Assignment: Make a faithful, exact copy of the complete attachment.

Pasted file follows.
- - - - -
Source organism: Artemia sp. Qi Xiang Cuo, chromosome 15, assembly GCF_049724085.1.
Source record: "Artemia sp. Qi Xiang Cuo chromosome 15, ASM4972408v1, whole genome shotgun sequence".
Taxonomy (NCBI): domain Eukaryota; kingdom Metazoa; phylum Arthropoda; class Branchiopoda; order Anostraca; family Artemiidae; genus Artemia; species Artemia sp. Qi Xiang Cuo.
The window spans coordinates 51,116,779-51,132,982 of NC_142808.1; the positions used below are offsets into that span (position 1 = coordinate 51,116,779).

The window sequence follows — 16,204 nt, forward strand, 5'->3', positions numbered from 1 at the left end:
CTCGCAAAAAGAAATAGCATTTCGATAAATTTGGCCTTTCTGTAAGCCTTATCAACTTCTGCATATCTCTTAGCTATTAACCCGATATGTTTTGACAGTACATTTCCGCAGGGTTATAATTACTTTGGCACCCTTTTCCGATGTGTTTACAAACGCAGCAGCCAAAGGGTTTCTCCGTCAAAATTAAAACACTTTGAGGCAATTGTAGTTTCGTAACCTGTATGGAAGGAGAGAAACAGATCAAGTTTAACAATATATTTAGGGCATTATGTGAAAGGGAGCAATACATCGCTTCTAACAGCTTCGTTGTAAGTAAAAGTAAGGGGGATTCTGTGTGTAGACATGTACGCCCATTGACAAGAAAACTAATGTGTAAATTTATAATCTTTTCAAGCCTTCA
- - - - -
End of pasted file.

Source organism: Artemia sp. Qi Xiang Cuo, chromosome 15, assembly GCF_049724085.1.
Source record: "Artemia sp. Qi Xiang Cuo chromosome 15, ASM4972408v1, whole genome shotgun sequence".
Taxonomy (NCBI): domain Eukaryota; kingdom Metazoa; phylum Arthropoda; class Branchiopoda; order Anostraca; family Artemiidae; genus Artemia; species Artemia sp. Qi Xiang Cuo.
The window spans coordinates 51,116,779-51,132,982 of NC_142808.1; the positions used below are offsets into that span (position 1 = coordinate 51,116,779).

The window sequence follows — 16,204 nt, forward strand, 5'->3', positions numbered from 1 at the left end:
CTCGCAAAAAGAAATAGCATTTCGATAAATTTGGCCTTTCTGTAAGCCTTATCAACTTCTGCATATCTCTTAGCTATTAACCCGATATGTTTTGACAGTACATTTCCGCAGGGTTATAATTACTTTGGCACCCTTTTCCGATGTGTTTACAAACGCAGCAGCCAAAGGGTTTCTCCGTCAAAATTAAAACACTTTGAGGCAATTGTAGTTTCGTAACCTGTATGGAAGGAGAGAAACAGATCAAGTTTAACAATATATTTAGGGCATTATGTGAAAGGGAGCAATACATCGCTTCTAACAGCTTCGTTGTAAGTAAAAGTAAGGGGGATTCTGTGTGTAGACATGTACGCCCATTGACAAGAAAACTAATGTGTAAATTTATAATCTTTTCAAGCCTTCA